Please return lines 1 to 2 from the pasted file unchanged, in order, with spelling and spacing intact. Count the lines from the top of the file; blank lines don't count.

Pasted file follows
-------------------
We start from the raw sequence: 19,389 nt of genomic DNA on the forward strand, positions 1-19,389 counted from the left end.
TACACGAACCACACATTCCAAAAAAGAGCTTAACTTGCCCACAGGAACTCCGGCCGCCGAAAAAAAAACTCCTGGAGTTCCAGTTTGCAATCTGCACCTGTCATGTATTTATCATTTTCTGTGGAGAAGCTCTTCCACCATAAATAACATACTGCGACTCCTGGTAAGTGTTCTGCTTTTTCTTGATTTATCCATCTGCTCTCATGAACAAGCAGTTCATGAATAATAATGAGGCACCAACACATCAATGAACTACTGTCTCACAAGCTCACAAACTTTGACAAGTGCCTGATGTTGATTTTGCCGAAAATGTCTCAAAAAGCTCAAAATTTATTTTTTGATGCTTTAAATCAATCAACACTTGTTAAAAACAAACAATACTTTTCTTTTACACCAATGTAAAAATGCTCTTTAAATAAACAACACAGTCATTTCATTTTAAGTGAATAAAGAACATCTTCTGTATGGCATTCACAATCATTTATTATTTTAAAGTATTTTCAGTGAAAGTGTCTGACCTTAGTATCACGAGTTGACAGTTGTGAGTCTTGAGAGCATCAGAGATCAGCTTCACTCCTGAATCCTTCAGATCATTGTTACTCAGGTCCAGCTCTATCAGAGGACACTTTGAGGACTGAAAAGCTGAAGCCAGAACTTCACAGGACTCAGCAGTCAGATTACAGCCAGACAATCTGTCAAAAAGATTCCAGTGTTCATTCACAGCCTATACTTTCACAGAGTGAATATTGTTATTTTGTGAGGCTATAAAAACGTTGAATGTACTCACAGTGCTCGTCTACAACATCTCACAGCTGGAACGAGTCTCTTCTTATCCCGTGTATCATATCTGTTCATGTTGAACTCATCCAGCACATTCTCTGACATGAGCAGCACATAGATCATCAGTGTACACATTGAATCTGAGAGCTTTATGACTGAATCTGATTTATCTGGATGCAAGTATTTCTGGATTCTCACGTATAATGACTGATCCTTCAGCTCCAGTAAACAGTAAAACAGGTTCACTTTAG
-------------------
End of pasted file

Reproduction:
We start from the raw sequence: 19,389 nt of genomic DNA on the forward strand, positions 1-19,389 counted from the left end.
TACACGAACCACACATTCCAAAAAAGAGCTTAACTTGCCCACAGGAACTCCGGCCGCCGAAAAAAAAACTCCTGGAGTTCCAGTTTGCAATCTGCACCTGTCATGTATTTATCATTTTCTGTGGAGAAGCTCTTCCACCATAAATAACATACTGCGACTCCTGGTAAGTGTTCTGCTTTTTCTTGATTTATCCATCTGCTCTCATGAACAAGCAGTTCATGAATAATAATGAGGCACCAACACATCAATGAACTACTGTCTCACAAGCTCACAAACTTTGACAAGTGCCTGATGTTGATTTTGCCGAAAATGTCTCAAAAAGCTCAAAATTTATTTTTTGATGCTTTAAATCAATCAACACTTGTTAAAAACAAACAATACTTTTCTTTTACACCAATGTAAAAATGCTCTTTAAATAAACAACACAGTCATTTCATTTTAAGTGAATAAAGAACATCTTCTGTATGGCATTCACAATCATTTATTATTTTAAAGTATTTTCAGTGAAAGTGTCTGACCTTAGTATCACGAGTTGACAGTTGTGAGTCTTGAGAGCATCAGAGATCAGCTTCACTCCTGAATCCTTCAGATCATTGTTACTCAGGTCCAGCTCTATCAGAGGACACTTTGAGGACTGAAAAGCTGAAGCCAGAACTTCACAGGACTCAGCAGTCAGATTACAGCCAGACAATCTGTCAAAAAGATTCCAGTGTTCATTCACAGCCTATACTTTCACAGAGTGAATATTGTTATTTTGTGAGGCTATAAAAACGTTGAATGTACTCACAGTGCTCGTCTACAACATCTCACAGCTGGAACGAGTCTCTTCTTATCCCGTGTATCATATCTGTTCATGTTGAACTCATCCAGCACATTCTCTGACATGAGCAGCACATAGATCATCAGTGTACACATTGAATCTGAGAGCTTTATGACTGAATCTGATTTATCTGGATGCAAGTATTTCTGGATTCTCACGTATAATGACTGATCCTTCAGCTCCAGTAAACAGTAAAACAGGTTCACTTTAG